Recently, there has deservedly been much consternation regarding what some see as the increased politicization of the judiciary and the impact it could have on the law’s legitimacy within the broader political order. While that is a valid concern, we should not ignore other potential threats to the judiciary’s legitimacy, including the spread of a particularly virulent strain of anti-intellectualism. Notably, judges have shown an antipathy to expertise aimed not only toward highly technical or complex fields of study, but also toward scholarly fields that judges and lawyers have typically been willing to apply in their analyses, such as history. This article builds upon scholarship regarding the propensity of lawyers and judges to produce simplistic, selective, and ends-oriented histories, a practice that has come to be known as “law office history,” in support of their legal arguments and rulings. It does so by examining two Supreme Court opinions that represent fundamentally different judicial philosophies, thereby demonstrating that law office histories are not unique to any particular approach to judicial lawmaking. It then examines the history of how the judiciary (especially the Supreme Court) and the broader legal profession have come to attain their elite positions within the American social order. This history shows law’s position—indeed, its legitimacy—to be a tenuous one built in substantial part on the perceived intellectual character of law and the perceived intellectual aptitudes of its practitioners. This article thus concludes that the embrace of anti-intellectualism by the legal community, including the frequent dismissal of the work and methodologies of professional historians, threatens to undermine the rule of law itself.The full article is available here. (H/t Legal Theory Blog)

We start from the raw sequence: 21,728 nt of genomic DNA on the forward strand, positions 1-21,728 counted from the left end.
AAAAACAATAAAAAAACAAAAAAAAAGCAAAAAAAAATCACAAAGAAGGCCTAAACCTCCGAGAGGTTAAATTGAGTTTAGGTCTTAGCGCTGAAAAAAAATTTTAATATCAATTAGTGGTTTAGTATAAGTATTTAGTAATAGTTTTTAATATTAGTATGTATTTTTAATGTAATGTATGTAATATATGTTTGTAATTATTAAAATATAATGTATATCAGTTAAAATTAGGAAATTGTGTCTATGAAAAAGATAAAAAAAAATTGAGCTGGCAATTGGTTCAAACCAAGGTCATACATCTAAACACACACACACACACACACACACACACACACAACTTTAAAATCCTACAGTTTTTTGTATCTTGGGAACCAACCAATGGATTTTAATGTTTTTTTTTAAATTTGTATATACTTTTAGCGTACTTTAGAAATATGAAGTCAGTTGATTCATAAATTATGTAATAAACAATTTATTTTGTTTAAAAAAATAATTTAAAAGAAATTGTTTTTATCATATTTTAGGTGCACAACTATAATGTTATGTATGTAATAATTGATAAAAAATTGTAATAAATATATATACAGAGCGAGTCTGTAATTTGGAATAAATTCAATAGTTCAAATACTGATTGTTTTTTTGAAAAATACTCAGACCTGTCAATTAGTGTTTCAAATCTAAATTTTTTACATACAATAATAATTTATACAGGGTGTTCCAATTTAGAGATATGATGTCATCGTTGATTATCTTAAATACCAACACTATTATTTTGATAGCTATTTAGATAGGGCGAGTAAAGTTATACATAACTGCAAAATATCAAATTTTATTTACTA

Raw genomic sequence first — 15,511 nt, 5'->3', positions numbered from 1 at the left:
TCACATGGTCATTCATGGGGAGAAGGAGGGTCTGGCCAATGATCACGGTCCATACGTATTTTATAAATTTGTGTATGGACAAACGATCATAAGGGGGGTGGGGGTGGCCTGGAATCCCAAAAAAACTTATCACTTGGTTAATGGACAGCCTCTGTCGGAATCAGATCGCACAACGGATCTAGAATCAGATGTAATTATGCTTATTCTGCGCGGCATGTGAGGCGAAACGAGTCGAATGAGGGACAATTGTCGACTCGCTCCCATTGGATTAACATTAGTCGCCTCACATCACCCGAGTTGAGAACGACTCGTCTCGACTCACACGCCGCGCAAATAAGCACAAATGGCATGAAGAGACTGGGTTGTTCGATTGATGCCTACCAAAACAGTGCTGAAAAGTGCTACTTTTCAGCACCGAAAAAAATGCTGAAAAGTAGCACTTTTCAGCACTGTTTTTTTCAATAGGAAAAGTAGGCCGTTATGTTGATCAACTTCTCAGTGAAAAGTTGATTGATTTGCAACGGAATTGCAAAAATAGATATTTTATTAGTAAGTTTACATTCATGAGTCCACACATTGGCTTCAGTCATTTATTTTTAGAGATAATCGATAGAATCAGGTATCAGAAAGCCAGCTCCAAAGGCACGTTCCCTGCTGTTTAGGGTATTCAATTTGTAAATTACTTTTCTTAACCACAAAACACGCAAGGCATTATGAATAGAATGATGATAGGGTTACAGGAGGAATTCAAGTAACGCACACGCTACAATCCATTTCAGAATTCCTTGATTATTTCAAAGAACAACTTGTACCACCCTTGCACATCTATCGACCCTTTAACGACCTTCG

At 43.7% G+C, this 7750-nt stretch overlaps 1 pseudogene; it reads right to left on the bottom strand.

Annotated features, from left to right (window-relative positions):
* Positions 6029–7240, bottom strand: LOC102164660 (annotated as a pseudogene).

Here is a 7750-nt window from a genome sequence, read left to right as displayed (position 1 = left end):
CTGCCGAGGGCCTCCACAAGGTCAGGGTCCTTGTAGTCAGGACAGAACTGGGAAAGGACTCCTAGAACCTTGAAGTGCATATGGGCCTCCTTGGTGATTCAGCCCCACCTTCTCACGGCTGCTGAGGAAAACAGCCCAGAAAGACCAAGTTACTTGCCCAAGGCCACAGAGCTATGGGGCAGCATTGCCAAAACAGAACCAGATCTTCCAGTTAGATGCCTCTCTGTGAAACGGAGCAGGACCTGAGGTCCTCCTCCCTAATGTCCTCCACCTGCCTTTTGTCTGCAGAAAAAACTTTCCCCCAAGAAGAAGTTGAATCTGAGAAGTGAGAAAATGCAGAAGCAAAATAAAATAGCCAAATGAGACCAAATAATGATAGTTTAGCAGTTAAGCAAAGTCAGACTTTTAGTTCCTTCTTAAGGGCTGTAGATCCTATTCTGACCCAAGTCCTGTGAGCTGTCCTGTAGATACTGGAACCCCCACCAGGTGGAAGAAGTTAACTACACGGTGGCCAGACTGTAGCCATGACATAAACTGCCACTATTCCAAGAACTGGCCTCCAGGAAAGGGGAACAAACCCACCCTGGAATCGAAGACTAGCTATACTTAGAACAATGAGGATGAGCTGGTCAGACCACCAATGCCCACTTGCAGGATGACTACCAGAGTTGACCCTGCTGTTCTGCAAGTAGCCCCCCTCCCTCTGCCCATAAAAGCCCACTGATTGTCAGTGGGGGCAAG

Thursday, November 1, 2018
Kammer on "Anti-Intellectualism, the Supreme Court, and the Legitimacy of Law"
Sean Kammer (University of South Dakota Law School) has posted "'Whether or Not Special Expertise Is Needed': Anti-Intellectualism, the Supreme Court, and the Legitimacy of Law," which is forthcoming in the South Dakota Law Review. Here's the abstract: